• Bathtub Bonding: She and Cagalli have their first real chance to talk in the series when they use the Archangel's upgraded Japanese-style baths. Unfortunately, it ended up not being a private discussion, since Kira was listening in from the men's side...
  • Big Good: Lacus is the primary opposition to Djibril and Durandal's agendas. She also hands out custom new Gundams to Kira and Athrun.
  • The Chessmaster: Not to the same degree as Durandal, but the mobile suit factories in the asteroids show that Lacus was ready to move in the event of renewed hostilities.
  • Color-Coded for Your Convenience: Imagine the version of her from the last show wearing black or red, ever. That's her Character Development for this series in visual shorthand. Also, while Durandal calls her "The White Queen", he obviously has no way of knowing that he's wearing white but she's wearing black.
  • Confronting Your Imposter: Invoked, since their meeting was arranged, but as Lacus had been notably quiet about her feelings over Meer's identity theft up to then, the very kind and selfless way she dealt with her managed to be quite a Reveal.
  • Dark Is Not Evil: Durandal is a Villain in a White Suit. She's the Big Good and his greatest threat, so she wears black this time.
  • Do Not Adjust Your Set: Double subverted! She interrupts Meer's interruption of Cagalli's broadcast and then makes it clear to the whole world that she would have none of Durandal's schemes, while also delivering a verbal bitchslap to Djibril. Also a case of Throwing Down the Gauntlet: It was a very public challenge to Durandal, not as a piece on the board, but as an equal opponent. Durandal did not take this well.
  • The Exile: Despite the change of governments, she didn't return to PLANT after the first war and chose to stay at Rev. Malchio's in the Marshall Islands with Kira, to the point that Durandal is apparently unable to locate her. Despite only finally returning when asked to do so after the end of GSD, it seems to have affected her less than Athrun.
  • Friend to All Children: Stays in an orphanage, chaperoning a bunch of children by day and even sleeping in the same bed with them at night.
  • Guile Heroine: She's the brains of the outfit, fighting back against Durandal using the same sort of political pressure and propaganda techniques that he employs.
  • The High Queen: Given that her standard form of address now seems to be "Lacus-sama", Durandal views her power and authority as necessary to ruling himself, and PLANT asked her to return and take a governing position in the epilogue, she's pretty much now this, despite living in complete obscurity at the beginning.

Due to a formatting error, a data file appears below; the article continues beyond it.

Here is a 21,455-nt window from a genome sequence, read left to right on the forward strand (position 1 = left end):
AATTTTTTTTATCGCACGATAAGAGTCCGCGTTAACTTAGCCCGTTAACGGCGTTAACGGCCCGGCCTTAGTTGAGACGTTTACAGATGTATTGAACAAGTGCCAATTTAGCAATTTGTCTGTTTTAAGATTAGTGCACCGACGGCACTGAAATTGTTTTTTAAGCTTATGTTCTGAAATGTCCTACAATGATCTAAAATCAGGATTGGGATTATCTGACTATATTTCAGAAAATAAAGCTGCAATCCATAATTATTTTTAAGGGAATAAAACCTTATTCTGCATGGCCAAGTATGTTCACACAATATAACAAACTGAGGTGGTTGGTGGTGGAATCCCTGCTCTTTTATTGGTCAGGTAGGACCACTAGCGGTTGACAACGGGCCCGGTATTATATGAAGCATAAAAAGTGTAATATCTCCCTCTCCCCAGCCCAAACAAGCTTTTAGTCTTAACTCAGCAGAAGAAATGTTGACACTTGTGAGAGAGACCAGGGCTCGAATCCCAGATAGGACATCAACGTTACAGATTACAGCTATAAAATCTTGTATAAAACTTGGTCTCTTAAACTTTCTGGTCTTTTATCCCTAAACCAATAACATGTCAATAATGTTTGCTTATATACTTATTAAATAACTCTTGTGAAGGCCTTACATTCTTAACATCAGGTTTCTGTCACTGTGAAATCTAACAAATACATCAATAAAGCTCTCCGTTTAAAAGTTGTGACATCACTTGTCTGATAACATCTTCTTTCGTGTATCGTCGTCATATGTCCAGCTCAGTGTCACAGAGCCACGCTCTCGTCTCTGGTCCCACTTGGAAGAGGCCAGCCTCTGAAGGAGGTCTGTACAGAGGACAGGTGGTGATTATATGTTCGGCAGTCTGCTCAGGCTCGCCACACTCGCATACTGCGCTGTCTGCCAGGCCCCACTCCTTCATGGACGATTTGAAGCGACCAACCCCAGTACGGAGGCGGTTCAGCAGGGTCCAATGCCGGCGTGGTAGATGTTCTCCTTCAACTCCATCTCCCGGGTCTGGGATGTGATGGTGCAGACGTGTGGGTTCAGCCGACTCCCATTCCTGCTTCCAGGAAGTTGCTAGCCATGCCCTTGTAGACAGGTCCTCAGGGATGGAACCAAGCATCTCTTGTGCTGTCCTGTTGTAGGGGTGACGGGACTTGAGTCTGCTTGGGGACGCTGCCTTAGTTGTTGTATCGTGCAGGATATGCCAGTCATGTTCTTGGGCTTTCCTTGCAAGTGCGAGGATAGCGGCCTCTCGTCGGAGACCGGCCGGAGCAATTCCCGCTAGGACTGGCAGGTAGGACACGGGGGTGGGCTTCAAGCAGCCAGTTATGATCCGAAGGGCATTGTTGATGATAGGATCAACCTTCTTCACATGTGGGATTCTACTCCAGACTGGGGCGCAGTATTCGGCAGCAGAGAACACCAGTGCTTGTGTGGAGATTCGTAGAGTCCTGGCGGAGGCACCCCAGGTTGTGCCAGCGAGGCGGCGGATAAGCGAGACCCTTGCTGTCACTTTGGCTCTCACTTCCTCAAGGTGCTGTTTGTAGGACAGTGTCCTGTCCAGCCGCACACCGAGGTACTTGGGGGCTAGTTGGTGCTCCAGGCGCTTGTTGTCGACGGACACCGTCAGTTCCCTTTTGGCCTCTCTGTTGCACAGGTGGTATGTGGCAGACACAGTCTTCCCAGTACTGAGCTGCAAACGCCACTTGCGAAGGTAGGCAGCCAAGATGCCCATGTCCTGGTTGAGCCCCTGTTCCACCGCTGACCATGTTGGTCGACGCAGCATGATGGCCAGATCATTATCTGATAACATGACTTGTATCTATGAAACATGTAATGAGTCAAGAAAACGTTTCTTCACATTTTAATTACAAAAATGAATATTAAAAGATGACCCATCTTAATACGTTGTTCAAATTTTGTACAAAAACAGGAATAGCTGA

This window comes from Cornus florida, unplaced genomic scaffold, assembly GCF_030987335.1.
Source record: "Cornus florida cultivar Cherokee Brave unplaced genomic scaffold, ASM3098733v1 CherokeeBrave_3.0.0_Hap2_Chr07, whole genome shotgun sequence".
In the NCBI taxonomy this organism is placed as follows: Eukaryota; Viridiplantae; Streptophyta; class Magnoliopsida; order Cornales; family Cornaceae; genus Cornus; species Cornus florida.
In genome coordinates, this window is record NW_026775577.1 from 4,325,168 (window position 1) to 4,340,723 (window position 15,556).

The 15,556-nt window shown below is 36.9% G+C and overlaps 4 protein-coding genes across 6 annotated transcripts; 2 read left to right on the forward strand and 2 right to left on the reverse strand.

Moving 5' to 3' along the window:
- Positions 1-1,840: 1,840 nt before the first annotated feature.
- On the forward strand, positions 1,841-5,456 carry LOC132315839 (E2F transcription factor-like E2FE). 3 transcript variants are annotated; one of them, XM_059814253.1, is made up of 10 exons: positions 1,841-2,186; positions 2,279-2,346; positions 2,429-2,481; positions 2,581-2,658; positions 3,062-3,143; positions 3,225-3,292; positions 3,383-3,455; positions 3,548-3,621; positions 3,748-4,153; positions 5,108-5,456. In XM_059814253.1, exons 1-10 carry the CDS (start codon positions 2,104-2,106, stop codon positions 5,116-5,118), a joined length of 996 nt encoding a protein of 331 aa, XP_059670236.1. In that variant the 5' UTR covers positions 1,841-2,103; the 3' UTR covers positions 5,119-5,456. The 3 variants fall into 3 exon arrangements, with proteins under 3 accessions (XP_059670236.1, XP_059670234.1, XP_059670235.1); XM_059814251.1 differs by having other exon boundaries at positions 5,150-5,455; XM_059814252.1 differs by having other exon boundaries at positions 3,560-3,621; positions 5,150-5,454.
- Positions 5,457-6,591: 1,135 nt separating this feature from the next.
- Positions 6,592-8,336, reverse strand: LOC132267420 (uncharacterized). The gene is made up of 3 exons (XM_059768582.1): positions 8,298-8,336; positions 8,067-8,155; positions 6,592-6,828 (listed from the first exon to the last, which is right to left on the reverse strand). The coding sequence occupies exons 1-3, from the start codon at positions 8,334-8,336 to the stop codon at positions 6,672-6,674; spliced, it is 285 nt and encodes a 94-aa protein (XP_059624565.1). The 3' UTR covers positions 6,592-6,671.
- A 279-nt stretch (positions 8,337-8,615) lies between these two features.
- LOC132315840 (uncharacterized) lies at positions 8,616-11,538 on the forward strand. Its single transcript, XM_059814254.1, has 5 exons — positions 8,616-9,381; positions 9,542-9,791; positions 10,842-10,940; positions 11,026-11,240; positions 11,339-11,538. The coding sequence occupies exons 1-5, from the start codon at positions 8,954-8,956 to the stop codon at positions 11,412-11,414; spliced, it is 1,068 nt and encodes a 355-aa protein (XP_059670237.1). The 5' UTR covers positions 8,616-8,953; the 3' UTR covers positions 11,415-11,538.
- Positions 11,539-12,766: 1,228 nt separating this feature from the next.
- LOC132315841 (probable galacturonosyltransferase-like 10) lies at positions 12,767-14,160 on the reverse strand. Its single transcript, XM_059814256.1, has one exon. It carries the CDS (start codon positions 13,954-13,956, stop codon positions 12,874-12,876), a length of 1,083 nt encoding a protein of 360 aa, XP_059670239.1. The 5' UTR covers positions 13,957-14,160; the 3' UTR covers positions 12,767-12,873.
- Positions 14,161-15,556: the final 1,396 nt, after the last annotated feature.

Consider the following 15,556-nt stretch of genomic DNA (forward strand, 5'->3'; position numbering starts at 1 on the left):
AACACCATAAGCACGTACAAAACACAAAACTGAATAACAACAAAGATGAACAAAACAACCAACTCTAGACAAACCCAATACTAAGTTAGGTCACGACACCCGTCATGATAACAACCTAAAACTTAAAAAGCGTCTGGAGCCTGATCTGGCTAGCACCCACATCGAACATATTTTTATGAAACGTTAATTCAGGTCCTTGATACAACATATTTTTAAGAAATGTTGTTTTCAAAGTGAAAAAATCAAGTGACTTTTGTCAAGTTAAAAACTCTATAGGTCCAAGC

• Honour Before Reason: She's even less naive than in SEED, but still wants to do things like meet Meer when everyone, including herself, knows it's a trap.
  • Idiot Ball: Lacus is far more upset giving Strike Freedom to Kira when Eternal is under heavy attack — a suit she'd had specifically designed for him — than she was nonchalantly stealing Freedom in the last show (and putting countless people's lives at risk).
  • Idol Singer: Played with, as she's effectively retired and only sings to orphans. We then see Meer pretending to be her and hitting every note in this trope, with overwhelming success.
  • Impersonation Gambit: To steal Meer's shuttle, meaning she impersonates Meer's imitation of herself. It's pretty funny, funnier in the CD drama which shows how she prepared it, and when you consider she undoubtedly had other ways of getting back to space, something of a Refuge in Audacity.
  • Implied Love Interest: For Kira. It's deliberately impossible to say how platonic or romantic they are.
  • Kimono Fanservice: Not only is her battle wrap dress equally short this time and now sleeveless, it also ties in front — making it Hotter and Sexier and more daring than her other two in the same style.
  • Lady and Knight: The Lady to Kira Yamato's Knight. She coordinates with the independent Terminal while he acts as her enforcer.
  • Lady of War: Gets there by the end, completing her Character Development. She gathers and heads an army to destroy Durandal and the Destiny Plan, leading Eternal again while urging humanity to fight for their right to dreams and a future.
  • The Leader: She's a Charismatic Type to Terminal and the rest of the anti-ZAFT forces. Final Plus also shows that she was given a high-ranking position in PLANT after all had settled down.
  • Little Black Dress: Her battle outfit without the coat is a variant, with a sexier riff on High-Class Gloves — quite possibly a very sneaky homage to her inspiration Audrey Hepburn. She tries on another one later in the show.
  • Living Emotional Crutch: Kira's for a good part of the show. Subverted in that she insists on going away to do her own thing for a period of time. Double subverted in that she seems to fully sense the threats to him from Rey and Rau's ghost at the end.
  • Magic Skirt: For some reason, whenever she dons her thigh-length battle wrap dress, she manages to avoid any possible Panty Shots.
  • Messiah Creep: Since SEED. It makes her conflict with Durandal that much more interesting.
  • Ms. Fanservice: Downplayed, though part of her Character Development. Her wrap minidress is now a Little Black Dress, worn with long black fingerless gloves — and viewers took notice. She also tries on a black Zettai Ryouiki outfit while shopping and has a Furo Scene with Cagalli where we see her completely naked from behind, rear end included. It all makes the point that "Hotter and Sexier Lacus" does not equal "Meer", something where Durandal's foresight or ability to care also failed.